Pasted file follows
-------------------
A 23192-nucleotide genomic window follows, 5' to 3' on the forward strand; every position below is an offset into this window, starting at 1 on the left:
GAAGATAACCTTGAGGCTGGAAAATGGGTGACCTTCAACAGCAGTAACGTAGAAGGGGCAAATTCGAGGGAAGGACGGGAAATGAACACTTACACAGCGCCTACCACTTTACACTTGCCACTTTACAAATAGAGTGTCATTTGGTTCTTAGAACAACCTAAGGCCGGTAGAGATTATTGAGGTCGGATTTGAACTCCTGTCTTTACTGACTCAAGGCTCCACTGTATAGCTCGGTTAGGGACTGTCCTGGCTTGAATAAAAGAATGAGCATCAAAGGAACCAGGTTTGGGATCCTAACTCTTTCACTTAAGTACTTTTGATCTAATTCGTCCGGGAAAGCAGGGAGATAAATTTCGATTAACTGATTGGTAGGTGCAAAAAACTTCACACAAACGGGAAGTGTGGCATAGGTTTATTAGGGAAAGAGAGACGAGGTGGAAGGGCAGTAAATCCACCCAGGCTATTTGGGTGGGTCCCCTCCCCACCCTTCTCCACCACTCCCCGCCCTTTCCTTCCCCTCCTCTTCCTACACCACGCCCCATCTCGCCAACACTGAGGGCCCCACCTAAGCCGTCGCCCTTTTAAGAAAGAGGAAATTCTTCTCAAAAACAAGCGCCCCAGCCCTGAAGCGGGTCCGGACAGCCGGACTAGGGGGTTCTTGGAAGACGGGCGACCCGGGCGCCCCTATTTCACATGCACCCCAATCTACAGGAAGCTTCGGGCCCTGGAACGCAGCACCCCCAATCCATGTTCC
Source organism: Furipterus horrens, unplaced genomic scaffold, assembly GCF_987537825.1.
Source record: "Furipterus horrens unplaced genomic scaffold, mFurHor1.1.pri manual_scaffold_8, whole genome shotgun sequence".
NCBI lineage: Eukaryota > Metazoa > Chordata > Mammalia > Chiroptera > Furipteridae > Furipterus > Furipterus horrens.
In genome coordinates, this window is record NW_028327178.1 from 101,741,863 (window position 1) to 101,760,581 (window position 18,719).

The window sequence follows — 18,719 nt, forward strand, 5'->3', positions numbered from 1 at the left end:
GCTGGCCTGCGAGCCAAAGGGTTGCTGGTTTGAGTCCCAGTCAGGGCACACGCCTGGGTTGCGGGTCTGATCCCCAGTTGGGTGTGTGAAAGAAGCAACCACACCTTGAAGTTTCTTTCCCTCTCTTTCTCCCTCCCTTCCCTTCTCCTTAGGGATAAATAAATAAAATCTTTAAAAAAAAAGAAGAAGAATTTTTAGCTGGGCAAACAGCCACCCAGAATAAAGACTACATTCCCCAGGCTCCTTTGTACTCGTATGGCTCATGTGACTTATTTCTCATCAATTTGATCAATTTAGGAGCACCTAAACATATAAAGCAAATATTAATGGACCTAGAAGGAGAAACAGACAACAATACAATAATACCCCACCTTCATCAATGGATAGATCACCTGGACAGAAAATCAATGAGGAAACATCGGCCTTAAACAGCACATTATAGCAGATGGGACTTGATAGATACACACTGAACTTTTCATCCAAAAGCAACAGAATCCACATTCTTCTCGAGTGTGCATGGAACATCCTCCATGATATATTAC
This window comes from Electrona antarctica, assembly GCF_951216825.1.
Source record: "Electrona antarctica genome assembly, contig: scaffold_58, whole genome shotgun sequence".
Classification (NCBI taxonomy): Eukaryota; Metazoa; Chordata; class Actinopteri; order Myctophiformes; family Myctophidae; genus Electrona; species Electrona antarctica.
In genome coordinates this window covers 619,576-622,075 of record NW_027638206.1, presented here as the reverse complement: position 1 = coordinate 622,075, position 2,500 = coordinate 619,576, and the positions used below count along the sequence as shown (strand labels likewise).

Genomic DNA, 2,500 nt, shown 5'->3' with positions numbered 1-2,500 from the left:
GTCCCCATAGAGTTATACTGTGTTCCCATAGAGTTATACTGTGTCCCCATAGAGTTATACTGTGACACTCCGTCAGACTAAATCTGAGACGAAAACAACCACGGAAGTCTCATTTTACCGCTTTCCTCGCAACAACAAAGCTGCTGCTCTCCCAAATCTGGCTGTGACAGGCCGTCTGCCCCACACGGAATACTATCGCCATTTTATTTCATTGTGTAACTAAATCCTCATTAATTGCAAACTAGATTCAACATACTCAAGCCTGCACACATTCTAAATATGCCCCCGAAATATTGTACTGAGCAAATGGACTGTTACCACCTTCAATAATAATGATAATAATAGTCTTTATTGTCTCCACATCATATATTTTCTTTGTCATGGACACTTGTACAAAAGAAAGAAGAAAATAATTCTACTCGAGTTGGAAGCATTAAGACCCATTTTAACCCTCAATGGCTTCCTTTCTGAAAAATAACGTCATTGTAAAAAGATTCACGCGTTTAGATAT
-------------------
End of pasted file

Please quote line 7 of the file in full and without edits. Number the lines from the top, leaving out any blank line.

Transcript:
The window sequence follows — 18,719 nt, forward strand, 5'->3', positions numbered from 1 at the left end: